In the recent case of MW High Tech Projects UK Ltd v Balfour Beatty Kilpatrick Ltd the Technology and Construction Court ("TCC") reinforced the principles relevant when deciding whether or not a dispute had crystallised.


The parties contracted in respect of the building of a laboratory in Hull, with Balfour Beatty Kilpatrick Ltd ("Balfour Beatty") engaged by MW High Tech Projects UK Ltd ("MW") to carry out mechanical and electrical works.

The works were delayed. Balfour Beatty intimated five contractual notices of delay to MW, but no responses were issued by MW within the 16 week periods required by the parties' contract.

By letter of 30 July 2019 Balfour Beatty produced an expert report in support of their claim and increased the extension of time sought by 71 days to 282 days in total. The letter requested confirmation within seven days that the extension of time was accepted.

Eight days later, having received no response, Balfour Beatty referred the dispute to adjudication. The adjudicator decided in Balfour Beatty's favour and awarded the full extension of time claimed.

The case brought to the TCC

MW raised court proceedings to seek a declaration that the adjudicator did not have jurisdiction to decide the dispute and that the adjudicator's decision was therefore invalid.

MW's argument was that the dispute had not crystallised prior to the commencement of the adjudication. If that was correct then the referral of the dispute to adjudication was premature.

The principles for assessing whether or not a dispute has crystallised have been set out and refined in case law. The courts avoid an overly legalistic analysis and instead consider the essential claim that has been made. It is possible to infer that a dispute has arisen where a party does not respond to notification of a claim.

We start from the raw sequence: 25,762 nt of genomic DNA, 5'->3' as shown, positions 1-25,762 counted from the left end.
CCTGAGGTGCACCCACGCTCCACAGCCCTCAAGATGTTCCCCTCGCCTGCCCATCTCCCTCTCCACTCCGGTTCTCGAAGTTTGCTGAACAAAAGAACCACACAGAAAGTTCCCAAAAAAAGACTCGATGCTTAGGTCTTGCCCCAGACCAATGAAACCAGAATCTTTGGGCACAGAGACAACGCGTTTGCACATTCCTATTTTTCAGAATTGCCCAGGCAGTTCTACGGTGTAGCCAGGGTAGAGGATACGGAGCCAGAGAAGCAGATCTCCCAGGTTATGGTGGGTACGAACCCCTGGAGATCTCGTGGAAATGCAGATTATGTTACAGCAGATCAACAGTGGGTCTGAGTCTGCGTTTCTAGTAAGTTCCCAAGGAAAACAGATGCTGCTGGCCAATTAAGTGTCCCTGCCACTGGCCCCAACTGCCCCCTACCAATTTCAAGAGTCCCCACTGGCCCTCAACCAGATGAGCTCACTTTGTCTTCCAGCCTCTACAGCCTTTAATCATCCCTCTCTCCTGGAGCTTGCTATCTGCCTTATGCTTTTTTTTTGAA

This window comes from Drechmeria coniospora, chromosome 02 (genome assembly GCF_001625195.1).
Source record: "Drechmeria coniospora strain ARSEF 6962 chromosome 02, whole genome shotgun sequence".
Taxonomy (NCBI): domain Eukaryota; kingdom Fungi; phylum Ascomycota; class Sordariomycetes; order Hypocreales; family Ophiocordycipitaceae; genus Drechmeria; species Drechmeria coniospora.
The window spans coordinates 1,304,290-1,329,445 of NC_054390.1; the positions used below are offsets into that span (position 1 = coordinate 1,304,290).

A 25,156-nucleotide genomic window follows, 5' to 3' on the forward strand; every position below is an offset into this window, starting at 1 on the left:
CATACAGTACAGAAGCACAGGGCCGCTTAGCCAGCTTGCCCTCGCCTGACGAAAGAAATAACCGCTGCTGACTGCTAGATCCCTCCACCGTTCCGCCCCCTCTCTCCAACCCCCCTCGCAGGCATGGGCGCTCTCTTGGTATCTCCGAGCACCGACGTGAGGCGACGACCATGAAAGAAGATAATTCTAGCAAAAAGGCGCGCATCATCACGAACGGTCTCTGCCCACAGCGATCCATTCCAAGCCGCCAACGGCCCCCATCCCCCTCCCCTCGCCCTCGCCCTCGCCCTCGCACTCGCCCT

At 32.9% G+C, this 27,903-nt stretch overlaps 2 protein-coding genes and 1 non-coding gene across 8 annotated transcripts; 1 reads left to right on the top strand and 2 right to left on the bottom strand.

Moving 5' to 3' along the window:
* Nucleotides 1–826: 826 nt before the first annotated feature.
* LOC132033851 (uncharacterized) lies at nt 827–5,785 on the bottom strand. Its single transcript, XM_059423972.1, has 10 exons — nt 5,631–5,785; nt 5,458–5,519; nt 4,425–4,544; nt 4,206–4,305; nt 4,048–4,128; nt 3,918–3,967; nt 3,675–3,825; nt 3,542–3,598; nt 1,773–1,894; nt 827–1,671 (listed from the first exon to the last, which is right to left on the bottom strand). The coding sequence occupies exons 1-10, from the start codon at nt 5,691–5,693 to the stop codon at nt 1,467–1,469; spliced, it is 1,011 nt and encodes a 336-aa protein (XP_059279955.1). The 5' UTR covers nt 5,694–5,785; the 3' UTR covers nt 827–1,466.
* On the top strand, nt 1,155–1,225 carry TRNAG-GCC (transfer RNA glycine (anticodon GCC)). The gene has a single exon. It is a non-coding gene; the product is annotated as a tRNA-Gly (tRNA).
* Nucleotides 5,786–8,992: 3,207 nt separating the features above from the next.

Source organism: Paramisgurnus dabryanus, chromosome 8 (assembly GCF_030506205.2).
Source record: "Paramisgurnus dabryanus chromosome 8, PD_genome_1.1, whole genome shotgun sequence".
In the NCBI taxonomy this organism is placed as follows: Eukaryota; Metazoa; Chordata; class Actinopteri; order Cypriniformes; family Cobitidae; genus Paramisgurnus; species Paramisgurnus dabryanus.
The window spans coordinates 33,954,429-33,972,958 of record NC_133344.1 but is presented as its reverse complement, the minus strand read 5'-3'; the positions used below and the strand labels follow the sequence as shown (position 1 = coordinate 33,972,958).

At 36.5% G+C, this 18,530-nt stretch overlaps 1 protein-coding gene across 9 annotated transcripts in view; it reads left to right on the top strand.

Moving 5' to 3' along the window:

The matters to be decided by the TCC

In this case, amongst the issues to be decided by the TCC were whether or not service of the expert report on 30 July 2019 constituted a new notification of delay, and – if so – whether the 16 week contractual period for MW to respond to the notification was restarted on that date. If Balfour Beatty's letter of 30 July 2019 was a new notification of delay then a dispute could not have crystallised prior to the commencement of the adjudication.

On the other hand, if the letter of 30 July 2019 simply added further particulars to the previously notified claim then it did not restart the 16 week contractual time period for MW to respond. In that scenario, it was possible that a dispute could have crystallised and that the referral to adjudication could be valid.

The TCC's decision

The TCC considered the content and effect of the expert report and its accompanying letter. The expert report contained a detailed critical path analysis on which Balfour Beatty relied. The total extension of time sought was only marginally longer than the cumulative extension of time previously claimed.

The TCC decided that the letter of 30 July 2019 and its enclosed expert report did not amount to notification of a new claim. The TCC noted that it is possible but not inevitable that new evidence will amount to notification of a new claim, and that it was relevant that the position advanced by Balfour Beatty on 30 July 2019 was not "materially different" to the delay claim previously notified and rejected. The causes of the delay had not changed.

The TCC found that the adjudicator had jurisdiction to determine the dispute. The adjudicator's decision was therefore valid and binding on the parties.

Points to take away

  • Whether or not a dispute has crystallised is heavily dependent on the specific facts of the case;
  • Failing to respond timeously to a contractual notification or other correspondence may give rise to an inference that a dispute has arisen;
  • The production of new evidence in support of a claim may amount to notification of a new claim if the position advanced is materially different to the position previously notified; and
  • The outcome of any contractual claim will depend on the precise terms of the contract. It is therefore important that any claim is considered with those precise terms in mind. The contract between the parties in this case was the JCT Design and Build Sub-Contract 2011 with bespoke amendments.

Originally published 18 June, 2020

The content of this article is intended to provide a general guide to the subject matter. Specialist advice should be sought about your specific circumstances.